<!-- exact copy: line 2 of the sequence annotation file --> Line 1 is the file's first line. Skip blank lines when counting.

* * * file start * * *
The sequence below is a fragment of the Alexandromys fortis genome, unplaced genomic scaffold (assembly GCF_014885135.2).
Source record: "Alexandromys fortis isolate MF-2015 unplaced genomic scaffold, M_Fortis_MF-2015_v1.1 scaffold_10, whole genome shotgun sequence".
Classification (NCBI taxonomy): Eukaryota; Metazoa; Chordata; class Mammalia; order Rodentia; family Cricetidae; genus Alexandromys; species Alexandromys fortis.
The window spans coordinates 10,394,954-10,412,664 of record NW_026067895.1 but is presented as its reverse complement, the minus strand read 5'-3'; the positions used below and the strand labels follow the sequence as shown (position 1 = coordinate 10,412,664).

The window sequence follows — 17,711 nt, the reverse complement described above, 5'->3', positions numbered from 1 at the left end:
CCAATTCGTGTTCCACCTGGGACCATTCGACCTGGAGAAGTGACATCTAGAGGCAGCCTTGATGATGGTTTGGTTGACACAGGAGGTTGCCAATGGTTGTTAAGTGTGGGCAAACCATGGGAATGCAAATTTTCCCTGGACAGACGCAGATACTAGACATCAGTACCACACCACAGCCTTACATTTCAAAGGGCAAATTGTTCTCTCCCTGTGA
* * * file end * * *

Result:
Source record: "Alexandromys fortis isolate MF-2015 unplaced genomic scaffold, M_Fortis_MF-2015_v1.1 scaffold_10, whole genome shotgun sequence".